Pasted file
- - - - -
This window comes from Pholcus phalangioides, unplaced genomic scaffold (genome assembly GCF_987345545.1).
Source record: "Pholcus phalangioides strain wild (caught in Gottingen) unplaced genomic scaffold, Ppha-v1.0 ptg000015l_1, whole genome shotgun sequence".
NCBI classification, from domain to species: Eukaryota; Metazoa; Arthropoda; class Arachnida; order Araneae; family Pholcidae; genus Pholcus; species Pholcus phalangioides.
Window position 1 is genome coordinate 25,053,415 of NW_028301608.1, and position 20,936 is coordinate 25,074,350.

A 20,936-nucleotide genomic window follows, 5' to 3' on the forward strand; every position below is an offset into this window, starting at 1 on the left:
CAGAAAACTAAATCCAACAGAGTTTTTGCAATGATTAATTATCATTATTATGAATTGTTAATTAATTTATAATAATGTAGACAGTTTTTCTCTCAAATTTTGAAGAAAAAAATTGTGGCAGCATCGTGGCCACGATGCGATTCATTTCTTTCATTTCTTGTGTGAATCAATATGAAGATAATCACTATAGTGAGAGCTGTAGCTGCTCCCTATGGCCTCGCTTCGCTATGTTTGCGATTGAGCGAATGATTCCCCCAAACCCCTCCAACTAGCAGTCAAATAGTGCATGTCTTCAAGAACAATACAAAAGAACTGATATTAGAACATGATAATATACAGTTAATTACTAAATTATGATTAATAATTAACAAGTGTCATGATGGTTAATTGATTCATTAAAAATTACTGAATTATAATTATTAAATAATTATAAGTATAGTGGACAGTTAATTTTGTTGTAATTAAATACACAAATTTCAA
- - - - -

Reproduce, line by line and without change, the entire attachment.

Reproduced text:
This window comes from Pholcus phalangioides, unplaced genomic scaffold (genome assembly GCF_987345545.1).
Source record: "Pholcus phalangioides strain wild (caught in Gottingen) unplaced genomic scaffold, Ppha-v1.0 ptg000015l_1, whole genome shotgun sequence".
NCBI classification, from domain to species: Eukaryota; Metazoa; Arthropoda; class Arachnida; order Araneae; family Pholcidae; genus Pholcus; species Pholcus phalangioides.
Window position 1 is genome coordinate 25,053,415 of NW_028301608.1, and position 20,936 is coordinate 25,074,350.

A 20,936-nucleotide genomic window follows, 5' to 3' on the forward strand; every position below is an offset into this window, starting at 1 on the left:
CAGAAAACTAAATCCAACAGAGTTTTTGCAATGATTAATTATCATTATTATGAATTGTTAATTAATTTATAATAATGTAGACAGTTTTTCTCTCAAATTTTGAAGAAAAAAATTGTGGCAGCATCGTGGCCACGATGCGATTCATTTCTTTCATTTCTTGTGTGAATCAATATGAAGATAATCACTATAGTGAGAGCTGTAGCTGCTCCCTATGGCCTCGCTTCGCTATGTTTGCGATTGAGCGAATGATTCCCCCAAACCCCTCCAACTAGCAGTCAAATAGTGCATGTCTTCAAGAACAATACAAAAGAACTGATATTAGAACATGATAATATACAGTTAATTACTAAATTATGATTAATAATTAACAAGTGTCATGATGGTTAATTGATTCATTAAAAATTACTGAATTATAATTATTAAATAATTATAAGTATAGTGGACAGTTAATTTTGTTGTAATTAAATACACAAATTTCAA